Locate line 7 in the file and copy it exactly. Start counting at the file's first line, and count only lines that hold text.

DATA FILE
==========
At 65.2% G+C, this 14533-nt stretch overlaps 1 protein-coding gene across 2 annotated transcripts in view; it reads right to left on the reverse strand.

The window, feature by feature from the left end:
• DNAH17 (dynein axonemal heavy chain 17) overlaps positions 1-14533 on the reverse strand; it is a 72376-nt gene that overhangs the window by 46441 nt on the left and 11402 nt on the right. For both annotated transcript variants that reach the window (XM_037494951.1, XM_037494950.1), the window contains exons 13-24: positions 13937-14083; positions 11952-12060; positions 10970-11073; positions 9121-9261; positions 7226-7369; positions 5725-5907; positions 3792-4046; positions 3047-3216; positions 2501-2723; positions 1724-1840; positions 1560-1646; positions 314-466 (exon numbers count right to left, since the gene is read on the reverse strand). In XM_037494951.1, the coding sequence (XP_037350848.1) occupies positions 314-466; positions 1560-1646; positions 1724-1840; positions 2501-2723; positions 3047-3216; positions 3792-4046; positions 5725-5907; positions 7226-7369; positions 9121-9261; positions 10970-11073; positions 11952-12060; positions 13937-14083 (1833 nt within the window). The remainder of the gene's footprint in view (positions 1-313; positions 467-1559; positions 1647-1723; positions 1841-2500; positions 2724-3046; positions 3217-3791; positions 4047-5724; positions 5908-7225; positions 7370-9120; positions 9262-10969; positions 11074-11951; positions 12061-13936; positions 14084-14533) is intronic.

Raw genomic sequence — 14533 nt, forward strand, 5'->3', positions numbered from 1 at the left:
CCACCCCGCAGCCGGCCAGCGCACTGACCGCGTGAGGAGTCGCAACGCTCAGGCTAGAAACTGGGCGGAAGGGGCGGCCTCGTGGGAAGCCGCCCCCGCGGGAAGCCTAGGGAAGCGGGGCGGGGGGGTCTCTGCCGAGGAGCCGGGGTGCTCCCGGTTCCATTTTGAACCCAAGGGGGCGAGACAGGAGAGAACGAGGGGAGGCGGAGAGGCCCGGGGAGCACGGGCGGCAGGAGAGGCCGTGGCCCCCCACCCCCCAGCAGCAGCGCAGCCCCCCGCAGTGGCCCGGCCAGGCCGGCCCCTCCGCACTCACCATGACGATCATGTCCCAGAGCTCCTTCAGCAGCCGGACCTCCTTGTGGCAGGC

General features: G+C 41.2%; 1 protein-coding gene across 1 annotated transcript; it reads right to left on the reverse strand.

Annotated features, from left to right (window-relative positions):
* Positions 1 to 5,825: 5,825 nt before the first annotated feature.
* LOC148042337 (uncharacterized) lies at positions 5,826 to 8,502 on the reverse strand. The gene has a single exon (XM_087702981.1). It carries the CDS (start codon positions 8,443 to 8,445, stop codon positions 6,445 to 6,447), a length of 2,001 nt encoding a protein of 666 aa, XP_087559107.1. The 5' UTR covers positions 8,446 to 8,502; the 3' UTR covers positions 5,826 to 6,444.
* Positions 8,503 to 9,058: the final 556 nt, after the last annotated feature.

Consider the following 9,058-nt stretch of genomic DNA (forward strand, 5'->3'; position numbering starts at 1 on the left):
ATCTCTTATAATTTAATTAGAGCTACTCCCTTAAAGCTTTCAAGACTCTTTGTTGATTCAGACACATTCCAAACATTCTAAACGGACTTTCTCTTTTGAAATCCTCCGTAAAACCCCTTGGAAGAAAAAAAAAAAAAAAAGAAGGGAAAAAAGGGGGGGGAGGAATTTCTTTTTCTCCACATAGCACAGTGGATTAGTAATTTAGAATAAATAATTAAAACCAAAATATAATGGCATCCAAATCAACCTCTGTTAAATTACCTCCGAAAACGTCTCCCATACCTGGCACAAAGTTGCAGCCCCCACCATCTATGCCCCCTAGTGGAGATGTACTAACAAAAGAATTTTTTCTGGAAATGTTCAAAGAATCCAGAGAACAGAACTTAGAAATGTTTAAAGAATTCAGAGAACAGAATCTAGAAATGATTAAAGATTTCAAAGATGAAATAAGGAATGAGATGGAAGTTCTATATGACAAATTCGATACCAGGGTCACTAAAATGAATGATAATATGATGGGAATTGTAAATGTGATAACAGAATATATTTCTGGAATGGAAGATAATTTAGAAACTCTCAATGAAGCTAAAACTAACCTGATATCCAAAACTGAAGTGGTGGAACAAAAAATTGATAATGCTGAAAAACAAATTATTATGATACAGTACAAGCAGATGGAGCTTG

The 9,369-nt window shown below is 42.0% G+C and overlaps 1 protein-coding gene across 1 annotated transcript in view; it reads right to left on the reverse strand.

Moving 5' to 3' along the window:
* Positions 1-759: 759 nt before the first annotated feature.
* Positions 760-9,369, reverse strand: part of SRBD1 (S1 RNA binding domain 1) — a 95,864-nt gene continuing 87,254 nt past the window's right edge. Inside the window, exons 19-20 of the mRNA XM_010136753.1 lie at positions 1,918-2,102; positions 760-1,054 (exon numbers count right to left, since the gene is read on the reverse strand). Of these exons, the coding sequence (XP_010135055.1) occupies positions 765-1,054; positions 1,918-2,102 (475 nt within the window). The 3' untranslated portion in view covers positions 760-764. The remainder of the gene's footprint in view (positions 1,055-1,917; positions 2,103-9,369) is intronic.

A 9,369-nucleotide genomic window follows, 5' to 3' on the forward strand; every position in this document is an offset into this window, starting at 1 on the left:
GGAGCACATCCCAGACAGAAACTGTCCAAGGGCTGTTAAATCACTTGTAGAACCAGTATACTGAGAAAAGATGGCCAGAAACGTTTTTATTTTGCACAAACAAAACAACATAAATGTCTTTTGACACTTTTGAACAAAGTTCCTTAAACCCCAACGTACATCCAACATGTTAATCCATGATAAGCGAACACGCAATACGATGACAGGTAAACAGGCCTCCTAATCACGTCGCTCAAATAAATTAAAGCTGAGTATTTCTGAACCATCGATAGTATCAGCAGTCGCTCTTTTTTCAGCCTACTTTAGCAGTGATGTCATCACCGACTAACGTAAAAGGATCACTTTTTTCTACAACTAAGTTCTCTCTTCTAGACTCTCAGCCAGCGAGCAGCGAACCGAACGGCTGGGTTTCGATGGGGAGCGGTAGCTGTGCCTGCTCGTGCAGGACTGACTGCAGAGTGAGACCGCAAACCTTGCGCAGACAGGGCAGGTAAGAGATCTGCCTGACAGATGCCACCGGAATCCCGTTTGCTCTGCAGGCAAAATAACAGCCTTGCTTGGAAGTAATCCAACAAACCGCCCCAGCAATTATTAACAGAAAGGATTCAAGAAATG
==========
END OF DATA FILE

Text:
Annotated features, from left to right (window-relative positions):